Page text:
Can’t teach an old ish (still clinging to the ‘mid thirties’ title, but closer to 40 than 35…) dog new tricks? Well, I was taught a thing or two recently by a generation my weekend papers call, ‘Millennials’; a generation often derided as work shy, entitled and self-obsessed.
A key client of mine asked me to work on a new national recruitment assignment; multiple Trainee Corporate Development/ Account Executives. Whilst, like any savvy employer, they welcomed applications from candidates of all ages and backgrounds, it was clear to me that this role would have the greatest pull with newer entrants to the industry.
Whilst it’s always nice to be asked to represent a global broker (and I have a lot of time for the HR Manager who appointed me so I was genuinely delighted to accept the brief), I must confess that I was perhaps initially a little prejudiced. I’m actually embarrassed that I’d taken popular culture’s caricatured version of Millennials at face value. Would I be inundated by selfie taking hoards, brought up under the illusion that the world owed them a living?
As expected, interest in the role has been ‘through the roof’ from all quarters. This much I did expect; my client is a big name, offering structured corporate development, both formal and professional qualifications, and a salary that was so good I had to call the HR Manager back to double check (honestly!) I’ve had applications from school leavers, through to seasoned veterans of the industry wishing to move into a more corporate/ global broking environment. Needless to say, all applications are judged on their own merit with age playing no part in my vetting processes.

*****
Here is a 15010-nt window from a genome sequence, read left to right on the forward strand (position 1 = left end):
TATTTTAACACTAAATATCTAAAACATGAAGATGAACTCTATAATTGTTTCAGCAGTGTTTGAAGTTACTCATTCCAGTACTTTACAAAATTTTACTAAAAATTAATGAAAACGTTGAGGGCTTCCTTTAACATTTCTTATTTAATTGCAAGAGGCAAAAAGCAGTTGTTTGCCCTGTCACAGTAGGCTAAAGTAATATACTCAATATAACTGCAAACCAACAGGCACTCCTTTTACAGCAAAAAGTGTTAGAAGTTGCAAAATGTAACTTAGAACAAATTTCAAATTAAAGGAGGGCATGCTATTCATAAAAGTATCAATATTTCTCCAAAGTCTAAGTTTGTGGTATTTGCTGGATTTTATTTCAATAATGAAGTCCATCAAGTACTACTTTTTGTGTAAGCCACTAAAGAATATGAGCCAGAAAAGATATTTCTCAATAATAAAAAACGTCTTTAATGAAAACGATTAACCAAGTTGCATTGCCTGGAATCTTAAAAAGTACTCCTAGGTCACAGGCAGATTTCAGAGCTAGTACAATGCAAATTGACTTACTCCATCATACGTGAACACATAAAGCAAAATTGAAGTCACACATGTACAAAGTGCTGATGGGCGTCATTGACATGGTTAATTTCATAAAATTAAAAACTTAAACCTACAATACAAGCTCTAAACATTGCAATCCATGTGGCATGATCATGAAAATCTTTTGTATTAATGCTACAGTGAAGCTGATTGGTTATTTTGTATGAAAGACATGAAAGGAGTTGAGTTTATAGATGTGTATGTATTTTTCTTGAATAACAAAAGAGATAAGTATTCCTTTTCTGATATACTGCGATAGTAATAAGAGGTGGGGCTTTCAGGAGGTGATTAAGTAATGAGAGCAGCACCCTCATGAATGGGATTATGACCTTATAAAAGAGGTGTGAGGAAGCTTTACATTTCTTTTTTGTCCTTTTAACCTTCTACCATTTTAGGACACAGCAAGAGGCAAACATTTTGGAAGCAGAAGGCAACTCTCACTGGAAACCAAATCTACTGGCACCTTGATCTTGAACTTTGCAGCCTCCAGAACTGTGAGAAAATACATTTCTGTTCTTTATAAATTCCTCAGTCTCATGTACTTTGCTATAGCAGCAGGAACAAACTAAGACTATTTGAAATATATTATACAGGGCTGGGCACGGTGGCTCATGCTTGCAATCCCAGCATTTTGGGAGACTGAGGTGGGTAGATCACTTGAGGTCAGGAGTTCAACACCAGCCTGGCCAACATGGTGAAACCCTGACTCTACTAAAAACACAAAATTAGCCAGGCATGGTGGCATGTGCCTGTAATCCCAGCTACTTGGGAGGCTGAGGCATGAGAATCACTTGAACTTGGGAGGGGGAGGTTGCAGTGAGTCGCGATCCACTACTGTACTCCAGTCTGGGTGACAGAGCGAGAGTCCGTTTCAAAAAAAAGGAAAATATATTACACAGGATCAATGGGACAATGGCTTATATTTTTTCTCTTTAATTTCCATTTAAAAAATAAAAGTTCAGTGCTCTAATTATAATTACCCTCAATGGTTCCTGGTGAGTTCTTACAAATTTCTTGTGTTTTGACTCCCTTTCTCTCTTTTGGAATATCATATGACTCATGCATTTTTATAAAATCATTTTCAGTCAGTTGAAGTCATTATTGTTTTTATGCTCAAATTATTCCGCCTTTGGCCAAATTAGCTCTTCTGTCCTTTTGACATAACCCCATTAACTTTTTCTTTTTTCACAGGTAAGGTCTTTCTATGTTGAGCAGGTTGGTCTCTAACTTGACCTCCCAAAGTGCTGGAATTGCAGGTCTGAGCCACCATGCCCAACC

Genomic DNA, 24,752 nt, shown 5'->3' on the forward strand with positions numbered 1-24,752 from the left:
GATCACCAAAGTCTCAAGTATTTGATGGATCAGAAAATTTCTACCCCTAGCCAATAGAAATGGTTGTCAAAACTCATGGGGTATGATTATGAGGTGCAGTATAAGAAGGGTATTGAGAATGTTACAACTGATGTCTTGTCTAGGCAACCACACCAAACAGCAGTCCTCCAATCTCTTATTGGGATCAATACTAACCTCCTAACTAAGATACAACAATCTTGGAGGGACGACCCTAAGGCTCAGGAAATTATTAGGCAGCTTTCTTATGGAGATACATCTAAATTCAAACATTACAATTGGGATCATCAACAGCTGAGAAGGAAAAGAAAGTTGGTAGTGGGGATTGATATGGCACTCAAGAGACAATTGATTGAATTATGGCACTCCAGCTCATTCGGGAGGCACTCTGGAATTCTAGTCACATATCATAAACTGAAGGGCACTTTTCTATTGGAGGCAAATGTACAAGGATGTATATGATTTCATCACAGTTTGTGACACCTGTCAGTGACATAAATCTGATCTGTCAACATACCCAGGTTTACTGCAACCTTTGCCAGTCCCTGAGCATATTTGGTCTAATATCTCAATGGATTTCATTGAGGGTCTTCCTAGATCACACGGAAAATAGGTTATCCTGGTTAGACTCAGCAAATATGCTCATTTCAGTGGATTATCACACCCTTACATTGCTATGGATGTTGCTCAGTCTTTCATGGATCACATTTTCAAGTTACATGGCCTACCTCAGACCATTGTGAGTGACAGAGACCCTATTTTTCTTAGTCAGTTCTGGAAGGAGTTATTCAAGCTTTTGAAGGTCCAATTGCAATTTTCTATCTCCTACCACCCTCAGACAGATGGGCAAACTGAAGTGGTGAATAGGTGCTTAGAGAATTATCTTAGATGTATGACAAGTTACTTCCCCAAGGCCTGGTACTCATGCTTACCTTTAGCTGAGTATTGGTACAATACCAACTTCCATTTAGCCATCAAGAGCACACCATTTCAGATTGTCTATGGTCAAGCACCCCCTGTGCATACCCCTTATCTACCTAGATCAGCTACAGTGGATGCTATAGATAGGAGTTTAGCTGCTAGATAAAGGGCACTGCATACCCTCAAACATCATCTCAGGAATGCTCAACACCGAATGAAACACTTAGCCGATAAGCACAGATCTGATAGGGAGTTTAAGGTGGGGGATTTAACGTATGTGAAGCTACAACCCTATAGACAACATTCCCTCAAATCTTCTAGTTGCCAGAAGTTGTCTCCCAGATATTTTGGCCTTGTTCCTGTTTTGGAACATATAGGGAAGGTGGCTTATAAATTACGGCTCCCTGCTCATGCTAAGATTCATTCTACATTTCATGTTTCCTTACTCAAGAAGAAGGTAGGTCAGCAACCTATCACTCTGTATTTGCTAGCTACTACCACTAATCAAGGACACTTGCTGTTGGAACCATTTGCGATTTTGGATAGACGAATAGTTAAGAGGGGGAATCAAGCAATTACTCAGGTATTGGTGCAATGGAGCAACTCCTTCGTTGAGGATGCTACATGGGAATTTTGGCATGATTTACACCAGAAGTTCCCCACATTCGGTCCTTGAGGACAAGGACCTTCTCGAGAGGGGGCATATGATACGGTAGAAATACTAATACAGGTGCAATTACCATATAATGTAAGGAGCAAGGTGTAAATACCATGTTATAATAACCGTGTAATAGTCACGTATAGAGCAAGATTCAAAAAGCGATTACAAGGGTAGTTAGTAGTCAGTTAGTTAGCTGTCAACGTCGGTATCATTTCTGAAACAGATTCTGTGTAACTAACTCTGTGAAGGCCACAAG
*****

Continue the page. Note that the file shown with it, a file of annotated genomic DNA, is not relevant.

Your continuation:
What has been a pleasant surprise is the quality of the applications from candidates who fall into the ‘Millennials’ category. On the whole, these candidates have between 1-3 years’ experience, and a nicer bunch you couldn’t hope to meet. They come from a wide range of backgrounds - some uni grads currently on composite insurers’ training academies, and others cutting their teeth working for regional brokers, learning their trade on the shop floor.
It’s a tough job market out there, and it is clear that these Millennials know it. Each one recognised immediately that this is a life-changing opportunity, and have really gone to town with their applications; superb covering letters produced promptly upon request, intelligent questions posed that demonstrated they have been thinking about their application, readily accepting the prospect of a 5am train headed ‘down South’ to attend assessments (fortunately, my HR Manager sorted out hotels for them – I said she was good!). Every test of commitment passed with the minimum of fuss and maximum of gratitude on the candidates’ part.
This eye-opening experience goes beyond the interview process. The younger members of our insurance community seem genuinely passionate about the industry, recognising the need for continued professional development, the promotion of diversity and inclusion, and a hunger for knowledge and experience.
In an age when the business press is increasingly talking about the increased automation within insurance, I’m delighted to have been given this insight into the industry. I have every confidence that with a generation coming through the ranks, who possess skills, attitudes and enthusiasm like this, insurance will never lose its human touch.